Chapter 1 of 22 Dutch Road (1 of 10)

T.C. SchuelerAbout 22 Dutch RoadLeave a Comment

Here’s the first portion of the first chapter of my horror-fantasy novel 22 Dutch Road to give you a taste of the book. I will be posting Chapter 1 in ten sections, roughly one per day.

Billy was less than a minute from the monstrosity that was his father’s house, an ugly building he’d shunned for three years. He had reason: no one wanted his ass handed to him. Though recent events had nixed that possibility, there were still goosebumps.

Because the body doesn’t forget, does it?

Goosebumps didn’t concern him. A debilitating headache forcing him to drive with his left eye shut, on the other hand, was concerning. Luckily, his right eye worked well enough to navigate. Billy turned the Corolla into his father’s subdivision, mumbling mailbox numbers as he passed them: 14, 16, 18, 20. Twenty-two should have been next, but instead, a large mound of newspapers stood in its place.

Newspapers?

He braked, upsetting a pair of robins patrolling the road edge. The birds flew away to continue their worm-hunt beneath a tall hedgerow that grew between the road and what Billy now recognized as his father’s property.

He threw the car in reverse, backing up. Billy could now make out his dad’s ornate mailbox as well as boxes for The Herald and The New York Times. All three receptacles shared a support pole emerging from the pyre of moldy papers. He marveled at the near-misses surrounding the boxes; there were easily dozens, perhaps a hundred; not one of the plastic-sleeved papers had made it in. Several did perch on the mailbox itself, however, obscuring the house numerals, but he knew where he was: 22 DUTCH ROAD.

Aka Dad’s Playpen.

It was 12:02 PM on Sunday, August 21, 2016. He’d driven six hours that morning and six the previous day from Little Rock, having stayed overnight at his Aunt Julie’s in Nashville. Both days, it had been a glorious, windows-down drive, Carolina blue stretching horizon to horizon. Now, however, the roar of the open road was gone, replaced with the rhythm of grasshoppers and the steady ticking of the Corolla’s timing belt. As the car idled, he massaged his neck, listening to the insects’ peaceful serenade, contemplating the mildewed papers.

Why hadn’t Dad’s minions cleaned them up? Billy chuckled. Because they no longer work here.

He looked at his reflection in the mirror: a pirate too poor for an eyepatch. Scurvy knaves were supposed to look, well, scurvy, and sure, he felt that way, but he also felt envious: a pirate’s missing eye no longer hurt the pirate—Billy’s eye was killing him. He looked back at the smothered mailbox and a vague recollection surfaced, something about a kid on a dirt bike. A childhood friend? He wasn’t sure. Whoever it was had been wearing a shiny metallic-red helmet. That was it: beside the headgear, the memory was unremarkable.

There was fluttering in the hedgerow. He’d sat idle long enough for the robins to once again make their way down the street, now keeping beneath the shrubs. The bushes surrounding his father’s property were much taller and thicker than he’d remembered; mere ornamentals three years ago were now keeping the property entrance shaded. He opened his troublesome eye to see the entrance clearly: a metal arch spanning the driveway, supported by brick pillars. There was an inscription he didn’t bother reading, because he knew the large baroque letters spelled out his last name: BUCHANAN.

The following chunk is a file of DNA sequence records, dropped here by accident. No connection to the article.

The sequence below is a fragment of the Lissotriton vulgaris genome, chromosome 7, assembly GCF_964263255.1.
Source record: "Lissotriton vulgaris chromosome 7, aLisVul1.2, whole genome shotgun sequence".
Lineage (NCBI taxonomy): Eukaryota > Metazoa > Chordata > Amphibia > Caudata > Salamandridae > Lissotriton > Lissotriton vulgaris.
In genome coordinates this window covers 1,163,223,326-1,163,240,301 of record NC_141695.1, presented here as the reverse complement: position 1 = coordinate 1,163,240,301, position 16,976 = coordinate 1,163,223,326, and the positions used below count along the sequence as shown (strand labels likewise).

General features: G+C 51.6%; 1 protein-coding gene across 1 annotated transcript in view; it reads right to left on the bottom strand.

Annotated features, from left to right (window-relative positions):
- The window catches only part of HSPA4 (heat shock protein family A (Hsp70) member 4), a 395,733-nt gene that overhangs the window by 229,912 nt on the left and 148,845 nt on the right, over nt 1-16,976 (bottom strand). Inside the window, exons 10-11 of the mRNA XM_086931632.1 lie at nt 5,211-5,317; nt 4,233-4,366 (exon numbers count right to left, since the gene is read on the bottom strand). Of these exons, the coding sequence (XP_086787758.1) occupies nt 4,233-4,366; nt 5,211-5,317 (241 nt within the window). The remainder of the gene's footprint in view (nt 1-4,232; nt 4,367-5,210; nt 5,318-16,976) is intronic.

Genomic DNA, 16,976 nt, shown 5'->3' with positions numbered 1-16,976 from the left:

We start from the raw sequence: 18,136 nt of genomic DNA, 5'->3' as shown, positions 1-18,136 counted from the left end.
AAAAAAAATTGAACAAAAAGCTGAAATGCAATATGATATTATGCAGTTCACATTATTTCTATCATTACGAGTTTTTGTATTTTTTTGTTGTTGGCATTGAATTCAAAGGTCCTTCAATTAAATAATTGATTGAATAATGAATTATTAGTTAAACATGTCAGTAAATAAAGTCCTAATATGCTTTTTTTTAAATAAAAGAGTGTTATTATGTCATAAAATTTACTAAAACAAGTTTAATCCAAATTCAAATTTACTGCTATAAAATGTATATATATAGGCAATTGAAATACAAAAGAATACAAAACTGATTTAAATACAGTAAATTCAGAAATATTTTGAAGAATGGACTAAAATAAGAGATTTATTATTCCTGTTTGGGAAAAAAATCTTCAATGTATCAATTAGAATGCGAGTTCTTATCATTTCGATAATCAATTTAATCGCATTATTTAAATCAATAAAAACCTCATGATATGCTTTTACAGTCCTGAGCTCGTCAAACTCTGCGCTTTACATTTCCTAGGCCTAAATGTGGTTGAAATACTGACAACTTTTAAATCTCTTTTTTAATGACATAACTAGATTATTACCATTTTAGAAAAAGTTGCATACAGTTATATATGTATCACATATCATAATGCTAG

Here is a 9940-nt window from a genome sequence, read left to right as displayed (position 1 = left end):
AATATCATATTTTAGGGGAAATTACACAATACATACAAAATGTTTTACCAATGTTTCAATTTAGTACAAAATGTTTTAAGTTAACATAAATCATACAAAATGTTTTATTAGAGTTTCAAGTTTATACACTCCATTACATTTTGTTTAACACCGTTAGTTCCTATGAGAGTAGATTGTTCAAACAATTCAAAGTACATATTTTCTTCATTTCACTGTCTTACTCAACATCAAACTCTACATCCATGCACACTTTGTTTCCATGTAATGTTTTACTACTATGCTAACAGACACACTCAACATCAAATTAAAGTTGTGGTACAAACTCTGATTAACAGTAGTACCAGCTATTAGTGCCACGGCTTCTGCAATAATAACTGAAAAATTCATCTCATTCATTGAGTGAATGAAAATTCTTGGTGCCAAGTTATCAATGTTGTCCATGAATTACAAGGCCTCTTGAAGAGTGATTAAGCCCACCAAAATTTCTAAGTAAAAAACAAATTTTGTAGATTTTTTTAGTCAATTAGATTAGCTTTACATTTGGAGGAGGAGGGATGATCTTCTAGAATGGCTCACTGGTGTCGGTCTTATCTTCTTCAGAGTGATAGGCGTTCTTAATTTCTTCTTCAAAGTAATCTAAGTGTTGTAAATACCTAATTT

Richard, you’re still the only one in Whispering Pines with a vanity entrance.

Whispering Pines existed in the exurbia surrounding Rock Hill, South Carolina. Six years ago, a developer had cleared an eighty-acre tract of pulpwood forest to make way for a sprawling subdivision of roads and mammoth houses; consequently, the pines no longer whispered. A few owners had opted for landscaping—stick trees trucked in from distant nurseries—but most of the homes floated on seas of unnaturally green fescue. His father’s lawn was no exception, but it was the only one surrounded by a buckthorn hedgerow, which, in turn, screened a six-foot security wall. His father was proud of this barrier: “Bushes make ‘em curious, Son. The wall keeps ‘em out.” There were thirty-five other homes, each with at least two acres of manicured turf and a white stone driveway. At four acres, Richard Buchanan’s lot was the neighborhood’s largest.

Billy looked toward the residence, a place he’d visited only once before. The building was much larger than a typical house—way too big to be cozy. Conversely, “mansion” or “estate” felt a little too large for it. He searched for a Goldilocks phrase—not too big, not too small—and it came to him:Buchanan Manor.

He let off the brake, scattering the birds again as he pulled the car underneath the arch. Billy took in the wall: a twelve-inch-thick concrete barrier faced on the inside with a checkerboard pattern of glossy slate squares reminiscent of the Vietnam Wall, a monument he’d seen on a grade school field trip.

The wall’s presence wasn’t surprising; it had been in place since construction. What was surprising were the statues, catching him so off-guard he stood on his brakes again.

The grasshoppers’ chorus and the timing belt’s ticking once again resumed, but Billy felt no peace this time.

Statues? What the hell, Richard?

 

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Excerpt of the first chapter of horror-fantasy novel 22 Dutch Road

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